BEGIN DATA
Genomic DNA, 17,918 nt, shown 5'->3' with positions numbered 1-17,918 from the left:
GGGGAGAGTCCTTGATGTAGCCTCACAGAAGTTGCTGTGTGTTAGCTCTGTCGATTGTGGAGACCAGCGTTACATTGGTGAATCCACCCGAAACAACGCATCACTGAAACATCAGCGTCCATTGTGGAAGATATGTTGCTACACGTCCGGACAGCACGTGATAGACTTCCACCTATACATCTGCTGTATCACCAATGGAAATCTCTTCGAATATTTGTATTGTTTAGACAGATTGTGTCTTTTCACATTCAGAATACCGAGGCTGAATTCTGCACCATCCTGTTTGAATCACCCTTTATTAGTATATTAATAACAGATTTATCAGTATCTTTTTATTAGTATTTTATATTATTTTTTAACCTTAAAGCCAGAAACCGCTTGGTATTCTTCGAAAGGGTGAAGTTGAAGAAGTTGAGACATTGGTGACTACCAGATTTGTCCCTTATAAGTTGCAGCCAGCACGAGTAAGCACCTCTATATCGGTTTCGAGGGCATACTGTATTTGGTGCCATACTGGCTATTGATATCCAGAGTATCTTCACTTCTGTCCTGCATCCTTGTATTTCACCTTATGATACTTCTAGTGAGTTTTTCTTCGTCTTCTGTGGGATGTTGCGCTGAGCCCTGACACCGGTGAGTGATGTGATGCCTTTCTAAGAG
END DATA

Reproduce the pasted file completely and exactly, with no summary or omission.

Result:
Genomic DNA, 17,918 nt, shown 5'->3' with positions numbered 1-17,918 from the left:
GGGGAGAGTCCTTGATGTAGCCTCACAGAAGTTGCTGTGTGTTAGCTCTGTCGATTGTGGAGACCAGCGTTACATTGGTGAATCCACCCGAAACAACGCATCACTGAAACATCAGCGTCCATTGTGGAAGATATGTTGCTACACGTCCGGACAGCACGTGATAGACTTCCACCTATACATCTGCTGTATCACCAATGGAAATCTCTTCGAATATTTGTATTGTTTAGACAGATTGTGTCTTTTCACATTCAGAATACCGAGGCTGAATTCTGCACCATCCTGTTTGAATCACCCTTTATTAGTATATTAATAACAGATTTATCAGTATCTTTTTATTAGTATTTTATATTATTTTTTAACCTTAAAGCCAGAAACCGCTTGGTATTCTTCGAAAGGGTGAAGTTGAAGAAGTTGAGACATTGGTGACTACCAGATTTGTCCCTTATAAGTTGCAGCCAGCACGAGTAAGCACCTCTATATCGGTTTCGAGGGCATACTGTATTTGGTGCCATACTGGCTATTGATATCCAGAGTATCTTCACTTCTGTCCTGCATCCTTGTATTTCACCTTATGATACTTCTAGTGAGTTTTTCTTCGTCTTCTGTGGGATGTTGCGCTGAGCCCTGACACCGGTGAGTGATGTGATGCCTTTCTAAGAG